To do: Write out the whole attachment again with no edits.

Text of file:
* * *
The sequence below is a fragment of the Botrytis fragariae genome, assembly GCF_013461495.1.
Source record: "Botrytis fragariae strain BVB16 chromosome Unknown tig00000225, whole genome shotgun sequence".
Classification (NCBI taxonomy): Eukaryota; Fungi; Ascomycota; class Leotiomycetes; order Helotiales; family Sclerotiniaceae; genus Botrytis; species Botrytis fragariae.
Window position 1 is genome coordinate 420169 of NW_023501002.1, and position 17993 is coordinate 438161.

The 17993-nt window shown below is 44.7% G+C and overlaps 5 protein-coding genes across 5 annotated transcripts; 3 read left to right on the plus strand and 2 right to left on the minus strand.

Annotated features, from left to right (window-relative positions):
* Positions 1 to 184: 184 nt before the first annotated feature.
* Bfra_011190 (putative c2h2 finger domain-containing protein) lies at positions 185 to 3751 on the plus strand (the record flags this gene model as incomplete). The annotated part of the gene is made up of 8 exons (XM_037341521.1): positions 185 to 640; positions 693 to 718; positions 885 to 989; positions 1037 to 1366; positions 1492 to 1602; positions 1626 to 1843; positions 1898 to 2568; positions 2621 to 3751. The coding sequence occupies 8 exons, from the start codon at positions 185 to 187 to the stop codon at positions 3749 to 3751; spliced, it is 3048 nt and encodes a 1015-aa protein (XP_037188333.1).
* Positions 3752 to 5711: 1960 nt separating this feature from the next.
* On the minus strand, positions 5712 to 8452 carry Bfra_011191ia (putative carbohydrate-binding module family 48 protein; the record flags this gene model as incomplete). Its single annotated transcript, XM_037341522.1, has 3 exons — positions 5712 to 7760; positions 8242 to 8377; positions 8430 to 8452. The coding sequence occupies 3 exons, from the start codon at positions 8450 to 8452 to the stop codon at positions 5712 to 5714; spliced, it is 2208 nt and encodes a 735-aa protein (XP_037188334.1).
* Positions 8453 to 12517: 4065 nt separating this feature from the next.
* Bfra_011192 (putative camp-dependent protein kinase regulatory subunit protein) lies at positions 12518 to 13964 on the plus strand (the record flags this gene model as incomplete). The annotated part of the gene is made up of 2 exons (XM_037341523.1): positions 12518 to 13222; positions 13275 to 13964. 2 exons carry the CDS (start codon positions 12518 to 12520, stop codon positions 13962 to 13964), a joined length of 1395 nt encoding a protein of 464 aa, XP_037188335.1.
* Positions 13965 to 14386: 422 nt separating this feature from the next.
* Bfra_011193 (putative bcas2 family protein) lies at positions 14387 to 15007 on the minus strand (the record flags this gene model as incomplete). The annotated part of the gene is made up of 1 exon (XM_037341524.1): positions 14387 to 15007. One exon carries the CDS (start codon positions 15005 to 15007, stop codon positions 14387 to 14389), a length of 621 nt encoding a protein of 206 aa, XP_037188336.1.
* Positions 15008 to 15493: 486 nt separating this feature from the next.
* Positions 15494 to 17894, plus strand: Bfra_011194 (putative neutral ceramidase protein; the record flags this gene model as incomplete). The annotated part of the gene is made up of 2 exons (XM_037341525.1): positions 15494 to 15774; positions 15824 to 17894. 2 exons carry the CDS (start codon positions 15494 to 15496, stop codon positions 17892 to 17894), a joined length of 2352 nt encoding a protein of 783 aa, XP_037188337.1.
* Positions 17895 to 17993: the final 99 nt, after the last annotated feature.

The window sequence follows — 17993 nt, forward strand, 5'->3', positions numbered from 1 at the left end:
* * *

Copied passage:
The sequence below is a fragment of the Botrytis fragariae genome, assembly GCF_013461495.1.
Source record: "Botrytis fragariae strain BVB16 chromosome Unknown tig00000225, whole genome shotgun sequence".
Classification (NCBI taxonomy): Eukaryota; Fungi; Ascomycota; class Leotiomycetes; order Helotiales; family Sclerotiniaceae; genus Botrytis; species Botrytis fragariae.
Window position 1 is genome coordinate 420169 of NW_023501002.1, and position 17993 is coordinate 438161.

The 17993-nt window shown below is 44.7% G+C and overlaps 5 protein-coding genes across 5 annotated transcripts; 3 read left to right on the plus strand and 2 right to left on the minus strand.

Annotated features, from left to right (window-relative positions):
* Positions 1 to 184: 184 nt before the first annotated feature.
* Bfra_011190 (putative c2h2 finger domain-containing protein) lies at positions 185 to 3751 on the plus strand (the record flags this gene model as incomplete). The annotated part of the gene is made up of 8 exons (XM_037341521.1): positions 185 to 640; positions 693 to 718; positions 885 to 989; positions 1037 to 1366; positions 1492 to 1602; positions 1626 to 1843; positions 1898 to 2568; positions 2621 to 3751. The coding sequence occupies 8 exons, from the start codon at positions 185 to 187 to the stop codon at positions 3749 to 3751; spliced, it is 3048 nt and encodes a 1015-aa protein (XP_037188333.1).
* Positions 3752 to 5711: 1960 nt separating this feature from the next.
* On the minus strand, positions 5712 to 8452 carry Bfra_011191ia (putative carbohydrate-binding module family 48 protein; the record flags this gene model as incomplete). Its single annotated transcript, XM_037341522.1, has 3 exons — positions 5712 to 7760; positions 8242 to 8377; positions 8430 to 8452. The coding sequence occupies 3 exons, from the start codon at positions 8450 to 8452 to the stop codon at positions 5712 to 5714; spliced, it is 2208 nt and encodes a 735-aa protein (XP_037188334.1).
* Positions 8453 to 12517: 4065 nt separating this feature from the next.
* Bfra_011192 (putative camp-dependent protein kinase regulatory subunit protein) lies at positions 12518 to 13964 on the plus strand (the record flags this gene model as incomplete). The annotated part of the gene is made up of 2 exons (XM_037341523.1): positions 12518 to 13222; positions 13275 to 13964. 2 exons carry the CDS (start codon positions 12518 to 12520, stop codon positions 13962 to 13964), a joined length of 1395 nt encoding a protein of 464 aa, XP_037188335.1.
* Positions 13965 to 14386: 422 nt separating this feature from the next.
* Bfra_011193 (putative bcas2 family protein) lies at positions 14387 to 15007 on the minus strand (the record flags this gene model as incomplete). The annotated part of the gene is made up of 1 exon (XM_037341524.1): positions 14387 to 15007. One exon carries the CDS (start codon positions 15005 to 15007, stop codon positions 14387 to 14389), a length of 621 nt encoding a protein of 206 aa, XP_037188336.1.
* Positions 15008 to 15493: 486 nt separating this feature from the next.
* Positions 15494 to 17894, plus strand: Bfra_011194 (putative neutral ceramidase protein; the record flags this gene model as incomplete). The annotated part of the gene is made up of 2 exons (XM_037341525.1): positions 15494 to 15774; positions 15824 to 17894. 2 exons carry the CDS (start codon positions 15494 to 15496, stop codon positions 17892 to 17894), a joined length of 2352 nt encoding a protein of 783 aa, XP_037188337.1.
* Positions 17895 to 17993: the final 99 nt, after the last annotated feature.

The window sequence follows — 17993 nt, forward strand, 5'->3', positions numbered from 1 at the left end: